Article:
The most recent press releases about innovation >>>

Die letzten 5 Focus-News des innovations-reports im Überblick:

Im Focus: Nuclear Pores Captured on Film

Using an ultra fast-scanning atomic force microscope, a team of researchers from the University of Basel has filmed “living” nuclear pore complexes at work for the first time. Nuclear pores are molecular machines that control the traffic entering or exiting the cell nucleus. In their article published in Nature Nanotechnology, the researchers explain how the passage of unwanted molecules is prevented by rapidly moving molecular “tentacles” inside the pore.

Using high-speed AFM, Roderick Lim, Argovia Professor at the Biozentrum and the Swiss Nanoscience Institute of the University of Basel, has not only directly...

Im Focus: 2+1 is Not Always 3 - In the microworld unity is not always strength

If a person pushes a broken-down car alone, there is a certain effect. If another person helps, the result is the sum of their efforts. If two micro-particles are pushing another microparticle, however, the resulting effect may not necessarily be the sum their efforts. A recent study published in Nature Communications, measured this odd effect that scientists call “many body.”

In the microscopic world, where the modern miniaturized machines at the new frontiers of technology operate, as long as we are in the presence of two...

Im Focus: Tiny microbots that can clean up water

Researchers from the Max Planck Institute Stuttgart have developed self-propelled tiny ‘microbots’ that can remove lead or organic pollution from contaminated water.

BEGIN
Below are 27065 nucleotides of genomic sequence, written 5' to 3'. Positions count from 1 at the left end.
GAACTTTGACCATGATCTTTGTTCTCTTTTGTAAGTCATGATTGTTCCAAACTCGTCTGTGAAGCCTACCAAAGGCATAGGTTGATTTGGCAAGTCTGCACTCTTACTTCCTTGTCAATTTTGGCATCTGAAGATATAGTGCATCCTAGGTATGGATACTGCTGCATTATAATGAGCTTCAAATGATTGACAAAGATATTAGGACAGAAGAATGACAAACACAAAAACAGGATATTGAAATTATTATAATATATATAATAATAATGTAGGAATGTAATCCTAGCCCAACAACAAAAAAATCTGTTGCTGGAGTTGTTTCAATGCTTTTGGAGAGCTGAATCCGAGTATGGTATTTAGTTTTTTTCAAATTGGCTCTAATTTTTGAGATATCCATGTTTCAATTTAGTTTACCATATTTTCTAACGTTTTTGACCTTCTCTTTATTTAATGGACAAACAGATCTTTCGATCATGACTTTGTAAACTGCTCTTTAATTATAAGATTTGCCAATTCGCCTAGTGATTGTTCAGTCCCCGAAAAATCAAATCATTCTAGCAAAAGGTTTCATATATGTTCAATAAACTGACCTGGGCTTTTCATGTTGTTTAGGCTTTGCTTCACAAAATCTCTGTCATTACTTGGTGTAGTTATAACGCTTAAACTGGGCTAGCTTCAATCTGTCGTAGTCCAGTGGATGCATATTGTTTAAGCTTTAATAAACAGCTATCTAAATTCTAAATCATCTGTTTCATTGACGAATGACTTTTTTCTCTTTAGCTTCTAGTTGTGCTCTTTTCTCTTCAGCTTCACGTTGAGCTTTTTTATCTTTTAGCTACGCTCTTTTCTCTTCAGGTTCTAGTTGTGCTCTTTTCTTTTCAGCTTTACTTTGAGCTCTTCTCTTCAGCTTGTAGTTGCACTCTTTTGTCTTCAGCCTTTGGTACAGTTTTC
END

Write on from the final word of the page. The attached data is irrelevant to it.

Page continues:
Working with colleagues in Barcelona and Singapore, Samuel Sánchez’s group used graphene oxide to make their microscale motors, which are able to adsorb lead...

Im Focus: ORNL researchers discover new state of water molecule

Neutron scattering and computational modeling have revealed unique and unexpected behavior of water molecules under extreme confinement that is unmatched by any known gas, liquid or solid states.

In a paper published in Physical Review Letters, researchers at the Department of Energy's Oak Ridge National Laboratory describe a new tunneling state of...

Im Focus: Bionic Lightweight Design researchers of the Alfred Wegener Institute at Hannover Messe 2016

Honeycomb structures as the basic building block for industrial applications presented using holo pyramid

Researchers of the Alfred Wegener Institute (AWI) will introduce their latest developments in the field of bionic lightweight design at Hannover Messe from 25...

All Focus news of the innovation-report >>>

Anzeige

Anzeige

Event News

The “AC21 International Forum 2016” is About to Begin

27.04.2016 | Event News

Soft switching combines efficiency and improved electro-magnetic compatibility

15.04.2016 | Event News

Grid-Supportive Buildings Give Boost to Renewable Energy Integration

12.04.2016 | Event News

 
Latest News

New fabrication and thermo-optical tuning of whispering gallery microlasers

04.05.2016 | Physics and Astronomy

Introducing the disposable laser

04.05.2016 | Physics and Astronomy

A new vortex identification method for 3-D complex flow

04.05.2016 | Materials Sciences

VideoLinks
B2B-VideoLinks
More VideoLinks >>>